Doctor visits plummet as Americans crowd emergency rooms
Published: Monday, October 15, 2012
Updated: Monday, April 22, 2013 19:04
Doctor visits have been declining over the past 10 years, according to a U.S. Census Bureau report released earlier this month.
Joseph Siebold, director of Student Health Services, stated in an email message that he believes family practice doctors are experiencing a decline because of a rise in emergency room visits.
“There has been an increase in patients seeking care in emergency rooms because over the years there has been a steady increase in patients who do not have health insurance, and therefore cannot afford to go to physician offices,” Siebold said.
Because health insurance is a problem for some people, it can be a deciding factor in where they seek care, Siebold said.
However, he said there has been an increase in visits to Student Health Services over the past 10 years. In the 2011-12 academic year there were 46,684 visits, an increase from the 39,961 visits during the 2002-03 school year, Siebold said.
Joy Smith, a nurse at the Newark Emergency Center located on East Main Street, said she has seen an increase in patients over the years. The center is a 24/7 service and has doctors on hand at all times, she said.
Smith said there are many people with health insurance who opt for the convenience of emergency medical clinics.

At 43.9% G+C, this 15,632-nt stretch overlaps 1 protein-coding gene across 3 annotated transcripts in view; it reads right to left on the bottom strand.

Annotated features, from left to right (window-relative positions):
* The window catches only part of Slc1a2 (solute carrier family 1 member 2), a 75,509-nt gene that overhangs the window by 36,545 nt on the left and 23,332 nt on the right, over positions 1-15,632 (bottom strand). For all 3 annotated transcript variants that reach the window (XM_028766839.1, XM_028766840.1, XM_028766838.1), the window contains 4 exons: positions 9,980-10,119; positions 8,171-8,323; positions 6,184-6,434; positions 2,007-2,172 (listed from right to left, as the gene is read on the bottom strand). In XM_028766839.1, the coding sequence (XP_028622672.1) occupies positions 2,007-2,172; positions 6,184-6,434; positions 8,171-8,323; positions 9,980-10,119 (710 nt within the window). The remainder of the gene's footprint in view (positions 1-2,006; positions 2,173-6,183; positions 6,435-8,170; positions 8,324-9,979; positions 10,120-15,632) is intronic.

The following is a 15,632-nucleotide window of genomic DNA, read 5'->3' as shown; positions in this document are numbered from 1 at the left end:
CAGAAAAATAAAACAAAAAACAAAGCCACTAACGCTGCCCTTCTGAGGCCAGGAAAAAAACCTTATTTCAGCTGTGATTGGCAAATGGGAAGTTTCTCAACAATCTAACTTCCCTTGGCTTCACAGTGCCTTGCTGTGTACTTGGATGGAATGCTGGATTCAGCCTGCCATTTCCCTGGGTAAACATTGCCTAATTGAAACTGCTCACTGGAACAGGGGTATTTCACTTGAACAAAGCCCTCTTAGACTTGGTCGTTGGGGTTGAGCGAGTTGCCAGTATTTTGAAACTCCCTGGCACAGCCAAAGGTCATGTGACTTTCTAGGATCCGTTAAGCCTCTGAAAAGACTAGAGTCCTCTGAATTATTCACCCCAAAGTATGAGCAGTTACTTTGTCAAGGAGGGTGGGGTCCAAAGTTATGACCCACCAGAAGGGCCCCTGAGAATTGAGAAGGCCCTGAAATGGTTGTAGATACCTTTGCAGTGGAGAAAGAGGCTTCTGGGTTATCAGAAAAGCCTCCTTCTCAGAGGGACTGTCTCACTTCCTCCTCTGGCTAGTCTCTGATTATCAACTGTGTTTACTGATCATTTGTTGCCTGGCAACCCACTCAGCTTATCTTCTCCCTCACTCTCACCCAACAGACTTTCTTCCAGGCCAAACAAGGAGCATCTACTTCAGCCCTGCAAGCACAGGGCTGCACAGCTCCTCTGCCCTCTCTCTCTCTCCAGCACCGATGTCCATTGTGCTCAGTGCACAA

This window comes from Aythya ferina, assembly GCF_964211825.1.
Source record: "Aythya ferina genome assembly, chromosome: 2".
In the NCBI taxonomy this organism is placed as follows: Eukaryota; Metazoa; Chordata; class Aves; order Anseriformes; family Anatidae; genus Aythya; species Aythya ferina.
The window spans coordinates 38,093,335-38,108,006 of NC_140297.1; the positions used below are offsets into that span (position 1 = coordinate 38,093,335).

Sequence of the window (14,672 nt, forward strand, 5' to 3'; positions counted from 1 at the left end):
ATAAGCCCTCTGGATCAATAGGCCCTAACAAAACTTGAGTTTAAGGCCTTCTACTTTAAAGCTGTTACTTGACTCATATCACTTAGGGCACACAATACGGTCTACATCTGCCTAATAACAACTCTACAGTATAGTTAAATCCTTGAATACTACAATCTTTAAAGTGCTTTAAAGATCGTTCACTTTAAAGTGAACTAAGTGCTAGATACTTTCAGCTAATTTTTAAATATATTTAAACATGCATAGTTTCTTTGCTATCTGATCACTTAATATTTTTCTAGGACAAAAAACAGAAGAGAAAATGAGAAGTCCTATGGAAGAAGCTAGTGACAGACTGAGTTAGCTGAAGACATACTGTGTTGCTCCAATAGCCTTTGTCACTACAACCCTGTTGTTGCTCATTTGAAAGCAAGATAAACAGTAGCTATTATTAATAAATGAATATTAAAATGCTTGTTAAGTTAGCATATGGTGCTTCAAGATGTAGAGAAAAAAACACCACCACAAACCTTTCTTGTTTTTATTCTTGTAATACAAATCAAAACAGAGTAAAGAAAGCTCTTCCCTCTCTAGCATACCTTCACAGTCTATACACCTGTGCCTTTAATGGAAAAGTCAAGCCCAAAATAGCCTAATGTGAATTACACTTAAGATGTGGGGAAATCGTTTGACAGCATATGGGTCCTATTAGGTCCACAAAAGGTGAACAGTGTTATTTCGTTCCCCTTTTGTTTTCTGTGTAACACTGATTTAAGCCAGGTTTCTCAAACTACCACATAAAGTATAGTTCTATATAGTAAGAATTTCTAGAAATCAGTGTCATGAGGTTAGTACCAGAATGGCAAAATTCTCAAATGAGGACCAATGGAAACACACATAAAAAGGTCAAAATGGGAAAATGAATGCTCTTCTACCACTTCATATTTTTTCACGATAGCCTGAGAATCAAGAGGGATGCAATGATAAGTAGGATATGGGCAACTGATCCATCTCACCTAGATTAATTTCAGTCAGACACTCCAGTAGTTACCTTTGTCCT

“We see many patients that could go to their family physicians, but because the times are inconvenient for the parents, they just end up coming here,” Smith said.
A walk-in clinic, like the one on Main Street, offers service for those without health insurance. At the Newark Emergency Center, a normal visit without insurance costs approximately $125, Smith said.
She said the center offers many features that a standard doctor’s office does not have on site, like X-rays and various medications, she said. They can also provide stitches, Smith said.
This does not mean immediate care centers should be used as a replacement for doctor appointments year-round, according to Siebold.
“It is really important that patients have a medical ‘home’ that partners with the patient, follows the patient and is familiar with each patient’s whole medical history and looks at preventive health care,” he said.
Because emergency medical clinics do not make appointments, they cannot establish a history or hold records for their visitors, Smith said, which can lead to mistakes or slip-ups in noting pre-existing conditions and allergies when treating patients.
Sophomore Stephanie Rothman said it is important for doctors to know about their patients.
“If you have a history with the doctor, then I believe they have a better grasp on the situation and are more useful in helping,” Rothman said.
Freshman Chris Monaghan thinks the Internet plays a role in the decline of doctor visits because they can search for solutions to their problems online. Going to the office can also be inconvenient because of the drive and the long wait, all for a brief session with the actual doctor, he said.